For Curaleaf‘s Chief People Officer Tyneeha Rivers, cannabis is personal. A true believer in the power of the plant, she overcame insomnia after being introduced to the healing properties of cannabis.
Now, she combines her passion for the industry and experience in human resources to make Curaleaf a leading place to work in the space. In this episode of Cannabis Matters, we caught up with her to learn more about why she champions inclusivity in the workplace, what she looks for in new hires, and more.
Watch her interview with ForceBrands’ Client Strategist and series host Eric Rosen and read the transcription of the conversation below:
Eric Rosen: As they say in Hollywood, take two. Well, thanks for joining us today on Cannabis Matters. It’s a real pleasure to have you on the show.
Tyneeha Rivers: Thank you. I appreciate being here.
ER: You have 25 years of human resources experience in sports and entertainment. I’m really curious about what inspired you to transition into cannabis?
TR: I believe in the power of the plant. There was a time when I just could not sleep at all. I had suffered from insomnia for over 10 years and you know I recall a specific time when I was in the ER trying to figure out what was going on and I’ve seen so many different doctors and it was a point where I couldn’t get seven minutes of sleep and when I was introduced to cannabis, it totally transformed my life. I’m sleeping solidly now for seven and eight hours, which is a gift for those of you who have not ever had any issues with sleeping, and I just believe in the power of cannabis and there’s so much more that cannabis can do. It changes lives and I’m just excited to be a part of such an amazing company and a great industry as well.
ER: That resonates deeply with me. It’s amazing to have a personal connection with the plant and I think it makes all the difference in the world, especially when you’re in like the upper echelons of the org chart as a senior leader like you.
TR: Yeah and also just you know my goal, too, of course not just the impact we want to make internally with creating this amazing and thriving culture at Curaleaf, but also just from an external standpoint. That’s why I love to share my story because I think it’s important to change a narrative about cannabis because sometimes it’s not viewed in a good light from whatever interpretation that people may have about cannabis and when people can see that yes, senior executives like myself use it and it’s something that I’m proud of, that I take pride in, I think it just helps to continue to try to change the narrative that doesn’t look so positively on such a wonderful industry like ours.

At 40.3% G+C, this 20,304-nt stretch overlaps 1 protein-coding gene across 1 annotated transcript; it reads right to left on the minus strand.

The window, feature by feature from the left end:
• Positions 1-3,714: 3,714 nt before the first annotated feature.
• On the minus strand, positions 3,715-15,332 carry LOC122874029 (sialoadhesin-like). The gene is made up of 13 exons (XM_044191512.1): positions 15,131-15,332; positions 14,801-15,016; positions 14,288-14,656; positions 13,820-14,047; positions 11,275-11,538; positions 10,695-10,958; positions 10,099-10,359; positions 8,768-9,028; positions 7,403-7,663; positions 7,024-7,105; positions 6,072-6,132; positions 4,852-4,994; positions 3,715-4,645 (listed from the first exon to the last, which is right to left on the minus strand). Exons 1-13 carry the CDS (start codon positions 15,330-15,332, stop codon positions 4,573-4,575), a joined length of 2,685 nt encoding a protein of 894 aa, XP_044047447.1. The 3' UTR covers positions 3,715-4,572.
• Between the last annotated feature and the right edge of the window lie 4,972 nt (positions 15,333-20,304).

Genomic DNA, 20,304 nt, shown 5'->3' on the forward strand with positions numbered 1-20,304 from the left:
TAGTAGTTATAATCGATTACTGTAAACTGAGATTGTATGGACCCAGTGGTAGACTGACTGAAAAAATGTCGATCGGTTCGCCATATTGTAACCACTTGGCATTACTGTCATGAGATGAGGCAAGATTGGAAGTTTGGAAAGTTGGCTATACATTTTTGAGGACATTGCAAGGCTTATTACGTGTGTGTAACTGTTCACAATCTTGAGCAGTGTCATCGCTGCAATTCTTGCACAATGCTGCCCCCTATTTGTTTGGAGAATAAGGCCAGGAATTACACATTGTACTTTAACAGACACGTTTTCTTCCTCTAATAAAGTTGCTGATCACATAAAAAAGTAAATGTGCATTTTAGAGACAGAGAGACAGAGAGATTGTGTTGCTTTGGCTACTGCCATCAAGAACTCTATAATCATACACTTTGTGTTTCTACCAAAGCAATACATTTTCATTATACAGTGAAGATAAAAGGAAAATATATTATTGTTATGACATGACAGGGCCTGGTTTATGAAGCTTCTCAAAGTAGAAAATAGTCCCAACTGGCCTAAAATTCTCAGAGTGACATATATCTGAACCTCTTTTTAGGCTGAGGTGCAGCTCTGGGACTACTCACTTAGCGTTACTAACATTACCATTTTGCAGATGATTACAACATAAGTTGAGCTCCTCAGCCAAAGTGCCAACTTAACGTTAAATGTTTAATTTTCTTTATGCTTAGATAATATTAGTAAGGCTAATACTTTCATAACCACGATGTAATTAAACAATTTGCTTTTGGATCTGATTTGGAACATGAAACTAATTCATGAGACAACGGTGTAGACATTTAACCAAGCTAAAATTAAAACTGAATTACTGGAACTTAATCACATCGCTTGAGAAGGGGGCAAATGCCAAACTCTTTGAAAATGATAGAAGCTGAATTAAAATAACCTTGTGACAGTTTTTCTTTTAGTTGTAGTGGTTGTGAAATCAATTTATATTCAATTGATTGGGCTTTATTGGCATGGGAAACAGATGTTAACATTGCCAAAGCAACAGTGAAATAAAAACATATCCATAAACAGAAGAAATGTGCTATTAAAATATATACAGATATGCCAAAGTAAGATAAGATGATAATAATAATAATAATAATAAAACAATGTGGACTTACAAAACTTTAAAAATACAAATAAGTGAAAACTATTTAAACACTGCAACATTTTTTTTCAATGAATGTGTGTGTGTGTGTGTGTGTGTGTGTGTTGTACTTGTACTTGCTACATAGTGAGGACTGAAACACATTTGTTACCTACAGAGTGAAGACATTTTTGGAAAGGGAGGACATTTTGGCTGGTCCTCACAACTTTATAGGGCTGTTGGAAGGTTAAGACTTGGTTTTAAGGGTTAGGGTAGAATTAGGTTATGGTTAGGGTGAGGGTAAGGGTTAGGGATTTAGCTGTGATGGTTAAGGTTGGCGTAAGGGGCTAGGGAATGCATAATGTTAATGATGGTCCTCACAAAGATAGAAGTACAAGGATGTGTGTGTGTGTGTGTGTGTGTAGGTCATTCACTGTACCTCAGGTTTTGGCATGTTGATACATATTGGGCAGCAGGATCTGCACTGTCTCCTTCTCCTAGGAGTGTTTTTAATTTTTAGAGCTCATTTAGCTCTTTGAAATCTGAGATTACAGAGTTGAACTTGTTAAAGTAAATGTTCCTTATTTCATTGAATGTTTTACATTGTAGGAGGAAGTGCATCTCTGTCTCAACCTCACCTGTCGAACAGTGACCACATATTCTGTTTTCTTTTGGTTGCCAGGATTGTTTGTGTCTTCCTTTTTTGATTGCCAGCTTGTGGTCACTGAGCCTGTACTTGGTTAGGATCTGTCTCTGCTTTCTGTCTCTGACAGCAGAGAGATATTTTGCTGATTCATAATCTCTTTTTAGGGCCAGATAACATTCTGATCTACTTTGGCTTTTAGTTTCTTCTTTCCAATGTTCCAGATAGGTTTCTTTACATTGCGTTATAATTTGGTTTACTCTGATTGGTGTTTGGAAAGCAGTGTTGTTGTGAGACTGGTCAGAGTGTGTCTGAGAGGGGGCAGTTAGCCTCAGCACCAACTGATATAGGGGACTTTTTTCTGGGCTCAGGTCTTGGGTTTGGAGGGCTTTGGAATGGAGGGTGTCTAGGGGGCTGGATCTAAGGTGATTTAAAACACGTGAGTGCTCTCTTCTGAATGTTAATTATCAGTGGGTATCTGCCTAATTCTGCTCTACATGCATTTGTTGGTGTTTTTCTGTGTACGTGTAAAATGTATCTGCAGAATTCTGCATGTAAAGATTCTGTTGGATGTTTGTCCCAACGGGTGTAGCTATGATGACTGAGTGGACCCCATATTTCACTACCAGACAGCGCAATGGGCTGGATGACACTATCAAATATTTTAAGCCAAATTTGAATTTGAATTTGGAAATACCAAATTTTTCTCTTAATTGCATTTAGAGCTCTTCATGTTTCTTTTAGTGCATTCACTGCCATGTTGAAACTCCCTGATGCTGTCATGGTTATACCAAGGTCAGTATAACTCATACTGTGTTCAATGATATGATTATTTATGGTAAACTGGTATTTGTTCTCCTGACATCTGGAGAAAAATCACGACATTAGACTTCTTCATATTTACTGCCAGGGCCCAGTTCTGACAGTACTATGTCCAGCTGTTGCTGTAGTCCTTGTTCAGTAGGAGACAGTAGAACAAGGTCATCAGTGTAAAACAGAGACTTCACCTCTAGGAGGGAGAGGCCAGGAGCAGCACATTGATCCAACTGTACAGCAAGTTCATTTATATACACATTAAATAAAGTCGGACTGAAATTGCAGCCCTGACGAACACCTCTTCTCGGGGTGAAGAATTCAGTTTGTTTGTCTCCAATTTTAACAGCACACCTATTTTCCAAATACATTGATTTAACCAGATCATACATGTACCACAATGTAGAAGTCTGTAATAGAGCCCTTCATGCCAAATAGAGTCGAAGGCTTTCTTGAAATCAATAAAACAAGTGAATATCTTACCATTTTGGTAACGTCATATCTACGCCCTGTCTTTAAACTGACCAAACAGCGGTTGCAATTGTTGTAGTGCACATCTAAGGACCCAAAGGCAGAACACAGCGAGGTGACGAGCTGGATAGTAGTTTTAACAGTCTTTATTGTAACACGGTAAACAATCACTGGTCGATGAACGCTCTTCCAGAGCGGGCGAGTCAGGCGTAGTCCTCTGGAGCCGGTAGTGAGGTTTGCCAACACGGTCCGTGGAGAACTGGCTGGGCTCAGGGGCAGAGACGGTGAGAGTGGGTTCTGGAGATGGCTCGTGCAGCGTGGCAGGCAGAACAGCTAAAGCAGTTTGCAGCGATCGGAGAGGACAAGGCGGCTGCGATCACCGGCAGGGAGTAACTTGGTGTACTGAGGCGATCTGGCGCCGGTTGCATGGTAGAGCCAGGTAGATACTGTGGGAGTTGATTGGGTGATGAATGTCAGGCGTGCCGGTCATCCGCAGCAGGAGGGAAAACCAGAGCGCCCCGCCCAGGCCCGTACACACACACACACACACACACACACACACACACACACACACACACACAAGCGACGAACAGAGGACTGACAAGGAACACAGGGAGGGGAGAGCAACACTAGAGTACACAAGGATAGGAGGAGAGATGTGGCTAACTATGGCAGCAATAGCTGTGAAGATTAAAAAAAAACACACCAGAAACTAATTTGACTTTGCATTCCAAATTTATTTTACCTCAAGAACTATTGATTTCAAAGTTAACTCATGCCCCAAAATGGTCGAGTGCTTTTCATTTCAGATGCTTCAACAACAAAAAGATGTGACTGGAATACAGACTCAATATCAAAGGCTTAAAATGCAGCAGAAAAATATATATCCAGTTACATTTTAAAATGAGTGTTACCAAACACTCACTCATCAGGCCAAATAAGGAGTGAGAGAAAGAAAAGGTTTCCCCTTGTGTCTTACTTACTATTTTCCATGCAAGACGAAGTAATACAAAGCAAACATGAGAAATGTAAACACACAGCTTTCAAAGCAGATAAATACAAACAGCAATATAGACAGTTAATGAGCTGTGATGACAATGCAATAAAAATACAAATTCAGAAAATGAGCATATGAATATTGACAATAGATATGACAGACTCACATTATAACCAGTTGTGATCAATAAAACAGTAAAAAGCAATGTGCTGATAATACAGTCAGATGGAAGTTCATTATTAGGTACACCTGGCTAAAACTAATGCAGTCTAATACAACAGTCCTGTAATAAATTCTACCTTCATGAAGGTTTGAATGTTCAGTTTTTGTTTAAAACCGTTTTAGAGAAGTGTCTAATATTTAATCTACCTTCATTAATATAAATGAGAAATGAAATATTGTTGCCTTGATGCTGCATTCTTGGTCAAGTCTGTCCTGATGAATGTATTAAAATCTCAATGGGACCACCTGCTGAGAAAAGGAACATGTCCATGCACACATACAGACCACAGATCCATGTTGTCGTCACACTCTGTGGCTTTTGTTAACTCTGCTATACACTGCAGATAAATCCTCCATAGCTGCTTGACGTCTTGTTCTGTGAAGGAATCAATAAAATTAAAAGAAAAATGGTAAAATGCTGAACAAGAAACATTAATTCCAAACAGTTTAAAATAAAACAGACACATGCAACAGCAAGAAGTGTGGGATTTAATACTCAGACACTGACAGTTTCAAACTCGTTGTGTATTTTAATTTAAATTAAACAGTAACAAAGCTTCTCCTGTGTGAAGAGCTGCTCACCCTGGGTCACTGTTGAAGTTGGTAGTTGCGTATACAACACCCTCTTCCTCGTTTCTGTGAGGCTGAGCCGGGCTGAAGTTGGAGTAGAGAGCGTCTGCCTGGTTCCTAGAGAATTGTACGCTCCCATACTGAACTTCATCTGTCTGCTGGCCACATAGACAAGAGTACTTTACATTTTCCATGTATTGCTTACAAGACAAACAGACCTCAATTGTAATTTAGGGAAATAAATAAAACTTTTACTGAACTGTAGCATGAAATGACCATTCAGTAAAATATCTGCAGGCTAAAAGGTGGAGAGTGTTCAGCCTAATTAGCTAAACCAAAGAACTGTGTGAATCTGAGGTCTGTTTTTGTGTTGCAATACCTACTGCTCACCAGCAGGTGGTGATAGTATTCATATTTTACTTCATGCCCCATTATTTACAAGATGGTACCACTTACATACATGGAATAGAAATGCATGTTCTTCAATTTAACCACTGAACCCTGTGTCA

ER: One hundred percent and we forget because we’re in the bubble. We’re in it where it’s totally normalized, but yeah normalizing it for the average person out in the world is huge. So given your professional track record, you could have gone anywhere so of all the brands in the space, why did you choose Curaleaf specifically? I can tell you that it’s so important for me to work for a company that shares the same vision, shares the same values that I do, and cares about employees. I think most of us know that our employees are pretty much the heartbeat of a company and for me, I am so excited to work for a CEO like Matt Darin who truly understands the importance of creating a good culture and like him and just my other senior executives and other executives in the company, we’re all aligned and kind of carrying that torch of having a great culture and marching in the same direction so we can create a place where employees love to work here. That’s our goal to be an employer of choice and I for the first time I’m just so excited to work for a CEO who cares just more about culture than I do and it’s great to have a great partner and having other executives, like-minded executives like myself and excited to continue on this amazing journey that we’re on.
ER: That’s incredible. There’s nothing like being surrounded by leaders that you truly respect and feel aligned with from a value standpoint. It makes all the difference in the world and it trickles downward all the way to the front lines.
TR: Couldn’t agree with you any more, exactly. One hundred percent.
ER: So taking a step back and drawing on some of the morale and turnover challenges that I think you faced when you were VP of HR for the 76ers, how are you leveraging some of those insights now when you’re thinking about looking for new key hires at Curaleaf?
TR: It’s always important to hire individuals who have the knowledge and skills that have the ability to do the job. We want to hire the best qualified candidates so that’s first and foremost, but what’s even more important is that we don’t want to hire talented jerks like that’s just not who we want to work in our organization.
I’m not sure if you’re familiar with Patrick Lencioni but he wrote a few good books that I read and always share with our teams. One is “The Ideal Team Player” and the other one is “The Five Dysfunctions of a Team” but he talks about the importance — and this is something that translates at Curaleaf — of hiring good people, hiring decent human beings who understand how to treat each other with respect, who understand how to collaborate and he talked about this theory of hiring people who were humble, hungry, and smart and those are the core things that we’re looking for when hiring people in our company.
ER: That’s fantastic and as you compare and contrast let’s say from Merrill Lynch to cannabis MSO, respect to talent and team building do you find that there are more similarities or do you find there are more differences between the world of you know wirehouses and cannabis or vice versa?
TR: Well of course I have to give a shout-out to cannabis. It’s a cool industry, right? It’s a different vibe and I love like the cannabis industry when I think about working in like the bigger Fortune 500 companies, it’s a different vibe than the cannabis industry. But in terms of those similarities in between like people, I was asked a very similar question, are you looking for a different person now in terms of the scope of the role than what you do and a lot of those things are very much transferable. So if you have the skills to do the job, it’s going to be pretty much very similar within those industries but I think what makes us special is the impact that we can make and be able to change lives. We kicked off our conversation with a talk about how I believe in the power of the plant so although there are very many similarities in between other industries that I work for, more importantly, I think it’s more I’m personally connected to our mission. I’m personally connected to our communities because I understand the impact that we’re making around us with at Curaleaf.